Historical work on Wŭ Zétiān has often focused on her gender rather than her accomplishments: Several of her sons and senior public officials died under mysterious circumstances, which has led many to portray her as a power hungry witch. Recent treatments are more positive.
She is famous for insisting on designing her own tombstone –without characters on, which is unusual. The picture is painted several hundred years after she died in 705, so definitely don’t trust it.
Mean or fabulous? Legendary, regardless. Qulishi Online
Why We Have Grandchildren
November 23 2017
愚公移山 (Yúgōng yí shān) “Yúgōng Moves Mountains” is an ancient legend. Yúgōng (literally “foolish man”) was a very old man who didn’t like the two mountains next to his house.
He started digging the mountains away, throwing the dirt into the sea. One day, while the work was going on, a neighbor came and told him to stop wasting his energy – an old fool like him could barely cut down a tree, much less move a mountain!
But Yúgōng smiled and said he had only just begun. His children’s children's children would finish the job one day. The legend has now become an idiom used to encourage perseverance, somewhat similar to the English phrase “Rome wasn’t built in a day”.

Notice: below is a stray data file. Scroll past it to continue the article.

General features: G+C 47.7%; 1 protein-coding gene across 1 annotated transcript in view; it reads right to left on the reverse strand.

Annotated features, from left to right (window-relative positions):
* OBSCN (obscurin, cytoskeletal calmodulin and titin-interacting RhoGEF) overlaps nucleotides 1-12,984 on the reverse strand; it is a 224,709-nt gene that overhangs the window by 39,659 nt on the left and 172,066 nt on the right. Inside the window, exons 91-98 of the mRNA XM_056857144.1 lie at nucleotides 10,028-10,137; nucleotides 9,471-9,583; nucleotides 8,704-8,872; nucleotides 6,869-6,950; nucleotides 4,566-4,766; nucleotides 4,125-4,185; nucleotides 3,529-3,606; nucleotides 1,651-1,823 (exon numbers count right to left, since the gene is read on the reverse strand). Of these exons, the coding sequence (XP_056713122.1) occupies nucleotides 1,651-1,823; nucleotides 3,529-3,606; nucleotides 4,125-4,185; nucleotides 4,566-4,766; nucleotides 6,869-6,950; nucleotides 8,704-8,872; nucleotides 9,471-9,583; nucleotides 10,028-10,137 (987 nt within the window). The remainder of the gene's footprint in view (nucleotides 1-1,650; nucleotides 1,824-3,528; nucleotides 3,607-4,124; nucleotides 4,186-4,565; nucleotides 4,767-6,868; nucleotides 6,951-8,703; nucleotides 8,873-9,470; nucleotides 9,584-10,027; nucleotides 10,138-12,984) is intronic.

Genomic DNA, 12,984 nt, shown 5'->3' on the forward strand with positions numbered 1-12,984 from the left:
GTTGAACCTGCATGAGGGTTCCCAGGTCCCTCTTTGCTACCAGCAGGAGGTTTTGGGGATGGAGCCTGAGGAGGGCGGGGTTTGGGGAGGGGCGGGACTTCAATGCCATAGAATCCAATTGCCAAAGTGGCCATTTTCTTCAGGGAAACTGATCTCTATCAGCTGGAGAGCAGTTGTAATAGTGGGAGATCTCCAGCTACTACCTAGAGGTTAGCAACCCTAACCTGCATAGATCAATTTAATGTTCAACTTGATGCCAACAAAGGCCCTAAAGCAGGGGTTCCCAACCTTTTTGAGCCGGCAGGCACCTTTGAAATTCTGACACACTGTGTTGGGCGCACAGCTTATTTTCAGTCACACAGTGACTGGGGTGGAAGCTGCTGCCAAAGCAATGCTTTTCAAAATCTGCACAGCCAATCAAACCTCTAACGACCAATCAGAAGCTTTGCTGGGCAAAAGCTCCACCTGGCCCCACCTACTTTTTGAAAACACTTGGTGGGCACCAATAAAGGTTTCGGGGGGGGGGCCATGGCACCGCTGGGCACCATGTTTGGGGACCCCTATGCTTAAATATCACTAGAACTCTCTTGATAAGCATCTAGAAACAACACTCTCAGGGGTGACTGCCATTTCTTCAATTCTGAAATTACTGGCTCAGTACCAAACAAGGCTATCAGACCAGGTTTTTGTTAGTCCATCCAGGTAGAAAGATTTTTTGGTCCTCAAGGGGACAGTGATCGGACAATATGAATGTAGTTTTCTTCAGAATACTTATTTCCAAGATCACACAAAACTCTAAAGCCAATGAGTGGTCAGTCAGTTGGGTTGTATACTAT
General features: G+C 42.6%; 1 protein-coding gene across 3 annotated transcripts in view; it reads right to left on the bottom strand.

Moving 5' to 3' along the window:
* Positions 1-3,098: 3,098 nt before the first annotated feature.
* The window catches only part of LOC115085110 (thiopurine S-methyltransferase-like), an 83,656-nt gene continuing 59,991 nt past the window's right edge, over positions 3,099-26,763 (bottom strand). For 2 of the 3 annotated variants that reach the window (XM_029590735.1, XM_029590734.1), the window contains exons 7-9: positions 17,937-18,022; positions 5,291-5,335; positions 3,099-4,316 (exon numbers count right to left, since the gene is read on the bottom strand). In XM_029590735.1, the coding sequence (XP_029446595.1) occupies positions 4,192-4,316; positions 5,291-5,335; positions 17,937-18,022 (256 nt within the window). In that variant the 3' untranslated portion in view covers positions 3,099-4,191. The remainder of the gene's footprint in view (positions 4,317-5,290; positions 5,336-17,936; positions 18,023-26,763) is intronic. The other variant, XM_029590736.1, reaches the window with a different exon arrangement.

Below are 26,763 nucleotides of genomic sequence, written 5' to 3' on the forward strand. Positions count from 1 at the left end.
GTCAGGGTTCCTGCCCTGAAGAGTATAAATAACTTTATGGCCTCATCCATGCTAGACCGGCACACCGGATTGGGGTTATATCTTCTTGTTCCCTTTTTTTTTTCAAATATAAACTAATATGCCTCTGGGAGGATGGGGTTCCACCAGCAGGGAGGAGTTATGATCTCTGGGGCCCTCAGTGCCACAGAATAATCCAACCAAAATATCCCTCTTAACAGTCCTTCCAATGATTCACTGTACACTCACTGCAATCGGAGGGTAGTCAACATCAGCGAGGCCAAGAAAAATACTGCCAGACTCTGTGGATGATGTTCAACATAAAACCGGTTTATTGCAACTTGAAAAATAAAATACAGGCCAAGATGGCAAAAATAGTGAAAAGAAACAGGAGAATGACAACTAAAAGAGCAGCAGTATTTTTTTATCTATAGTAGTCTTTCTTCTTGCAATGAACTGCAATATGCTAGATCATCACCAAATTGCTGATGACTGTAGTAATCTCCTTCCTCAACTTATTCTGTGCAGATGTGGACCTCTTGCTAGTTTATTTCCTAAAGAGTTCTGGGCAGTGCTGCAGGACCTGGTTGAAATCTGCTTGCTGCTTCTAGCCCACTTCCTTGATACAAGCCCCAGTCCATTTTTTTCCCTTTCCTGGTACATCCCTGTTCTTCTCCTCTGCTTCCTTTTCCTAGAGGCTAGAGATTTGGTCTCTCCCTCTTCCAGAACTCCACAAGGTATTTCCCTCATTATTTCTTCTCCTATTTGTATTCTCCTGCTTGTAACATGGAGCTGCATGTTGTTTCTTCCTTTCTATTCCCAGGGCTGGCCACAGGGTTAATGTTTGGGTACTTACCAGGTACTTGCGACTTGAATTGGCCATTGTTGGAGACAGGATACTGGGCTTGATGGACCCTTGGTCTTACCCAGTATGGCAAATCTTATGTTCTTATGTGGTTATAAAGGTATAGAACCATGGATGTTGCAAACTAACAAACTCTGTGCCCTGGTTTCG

Chairman Máo once famously used the story as a metaphor, saying that the Chinese people, over time, will be able to cast off the two mountains of imperialism and feudalism.
One step at a time. Duitang Online
The Most Hated Celebrity in China
November 22 2017
郭敬明 (Guō Jìngmíng) is the wealthiest writer in China, and only 34 years old. For three years in a row, he has been voted “Most Hated Male Celebrity in China” on the popular gossip forum Tianya.cn, both because of some ugly plagiarism charges, and because of his general attitude and extravagant lifestyle.